Guild of Healthcare Pharmacists
Response to proposals on nicotine replacement therapy

The Guild of Healthcare Pharmacists represents pharmacists who work for NHS Trusts and Health Authorities and Boards throughout the UK. This response has been prepared following consultation with the Guild’s 22 members of Council, all of whom are practising pharmacists within the NHS. The response is being sent to the Department of Health in London and the Health Department of the Scottish Executive in Edinburgh.

Comments on the Proposals

1. The Guild believes that it is illogical for some of the newer nicotine replacement therapy (NRT) products to be available on NHS prescription, while the majority of them are not available in this way.

2. The Guild therefore supports the proposals to remove NRT products from Schedule 10 of the NHS (General Medical Services) Regulations 1992 and Schedule 10 of the NHS (General Medical Services) (Scotland) Regulations 1995

3. However, there are several caveats to this support: -

  • In the entry in the BNF for these products, it is stated that they are an aid to smoking cessation, and should be viewed as an adjunct to counselling. The Guild believes that moving these products out of Schedule 10 is advisable, but that GPs should only prescribe these items if the patient is willing to commit to attending smoking cessation therapy.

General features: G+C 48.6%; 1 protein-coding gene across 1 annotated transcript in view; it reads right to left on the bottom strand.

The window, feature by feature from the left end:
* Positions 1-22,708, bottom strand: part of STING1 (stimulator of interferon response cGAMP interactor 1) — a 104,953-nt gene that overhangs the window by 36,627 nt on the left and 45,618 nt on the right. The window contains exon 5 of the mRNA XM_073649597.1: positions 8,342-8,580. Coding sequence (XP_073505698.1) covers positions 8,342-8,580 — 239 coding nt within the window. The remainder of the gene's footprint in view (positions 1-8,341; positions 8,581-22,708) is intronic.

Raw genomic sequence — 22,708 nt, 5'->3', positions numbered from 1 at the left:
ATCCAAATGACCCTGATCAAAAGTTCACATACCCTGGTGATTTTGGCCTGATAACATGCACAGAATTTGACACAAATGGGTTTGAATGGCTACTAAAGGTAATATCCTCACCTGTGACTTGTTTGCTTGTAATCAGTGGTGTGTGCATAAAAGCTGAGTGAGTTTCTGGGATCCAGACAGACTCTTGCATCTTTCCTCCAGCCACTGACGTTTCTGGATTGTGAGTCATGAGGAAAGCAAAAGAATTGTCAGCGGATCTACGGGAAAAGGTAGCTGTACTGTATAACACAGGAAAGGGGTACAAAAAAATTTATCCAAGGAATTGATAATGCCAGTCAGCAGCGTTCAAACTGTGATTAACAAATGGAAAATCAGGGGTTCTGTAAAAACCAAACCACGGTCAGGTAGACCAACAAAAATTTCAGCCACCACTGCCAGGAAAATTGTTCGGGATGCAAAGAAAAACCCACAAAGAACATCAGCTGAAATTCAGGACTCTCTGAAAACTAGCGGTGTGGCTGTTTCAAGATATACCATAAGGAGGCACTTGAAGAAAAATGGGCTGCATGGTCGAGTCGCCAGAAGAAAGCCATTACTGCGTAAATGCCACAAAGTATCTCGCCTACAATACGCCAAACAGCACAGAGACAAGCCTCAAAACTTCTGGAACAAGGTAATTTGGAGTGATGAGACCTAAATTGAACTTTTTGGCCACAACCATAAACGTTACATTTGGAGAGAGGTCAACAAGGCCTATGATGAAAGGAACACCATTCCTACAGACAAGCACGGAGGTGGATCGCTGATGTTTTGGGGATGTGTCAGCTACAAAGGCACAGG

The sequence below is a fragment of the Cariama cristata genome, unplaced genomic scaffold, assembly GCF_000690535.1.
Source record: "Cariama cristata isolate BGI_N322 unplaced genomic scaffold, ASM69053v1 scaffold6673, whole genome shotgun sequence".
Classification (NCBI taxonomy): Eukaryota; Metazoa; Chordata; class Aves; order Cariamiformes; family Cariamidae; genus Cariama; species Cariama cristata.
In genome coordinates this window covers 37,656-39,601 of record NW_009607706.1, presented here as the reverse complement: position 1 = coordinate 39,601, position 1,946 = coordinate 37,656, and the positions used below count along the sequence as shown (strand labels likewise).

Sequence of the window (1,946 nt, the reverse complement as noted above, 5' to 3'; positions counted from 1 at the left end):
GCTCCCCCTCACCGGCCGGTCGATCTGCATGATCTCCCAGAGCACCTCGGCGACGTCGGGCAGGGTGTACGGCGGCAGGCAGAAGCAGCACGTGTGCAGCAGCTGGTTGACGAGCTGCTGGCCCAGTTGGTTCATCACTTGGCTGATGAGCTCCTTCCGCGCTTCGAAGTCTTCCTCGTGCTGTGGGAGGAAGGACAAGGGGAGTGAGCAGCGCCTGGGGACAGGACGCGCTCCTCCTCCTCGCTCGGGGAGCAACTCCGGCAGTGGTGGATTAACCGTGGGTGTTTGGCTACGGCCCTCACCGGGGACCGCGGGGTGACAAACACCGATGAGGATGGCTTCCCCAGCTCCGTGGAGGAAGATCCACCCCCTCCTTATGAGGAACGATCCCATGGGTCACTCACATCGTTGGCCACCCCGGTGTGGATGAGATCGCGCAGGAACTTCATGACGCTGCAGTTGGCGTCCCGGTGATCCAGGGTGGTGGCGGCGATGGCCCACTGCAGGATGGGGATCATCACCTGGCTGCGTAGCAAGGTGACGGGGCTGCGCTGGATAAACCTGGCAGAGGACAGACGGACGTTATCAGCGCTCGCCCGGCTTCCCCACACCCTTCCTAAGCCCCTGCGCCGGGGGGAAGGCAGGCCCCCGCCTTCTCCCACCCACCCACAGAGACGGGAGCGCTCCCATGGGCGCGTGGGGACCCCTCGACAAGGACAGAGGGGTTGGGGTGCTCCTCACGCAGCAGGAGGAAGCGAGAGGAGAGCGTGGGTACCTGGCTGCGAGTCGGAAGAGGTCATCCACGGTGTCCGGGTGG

• In many districts, the scheme to make one week's supply of NRT available free to smokers entitled to free prescriptions has been running for less than a year. This is too short a time to assess the success or otherwise of the scheme, although early results point to its success. Pharmacists and health promotion staff have invested considerable time and energy in this scheme, and it would be a pity to see its demise if supply on prescription became the norm. It is suggested, therefore, that the voucher scheme should be introduced for all people wishing to stop smoking, with those not entitled to free prescriptions paying a prescription charge for the initial week’s supply. This could be followed by a further supply, which could be purchased or on prescription as appropriate.
4. We would not support the further transfer of NRT products to the General Sales List, as we believe that these are medicinal products which should be available only where the support and advice of a healthcare professional is also available.

We hope that these comments are useful, and we would be happy to have further discussions with the Health Departments to expand on any of the points made.


Ian G. Simpson FRPharmS
Professional Secretary
Guild of Healthcare Pharmacists

24th January 2001

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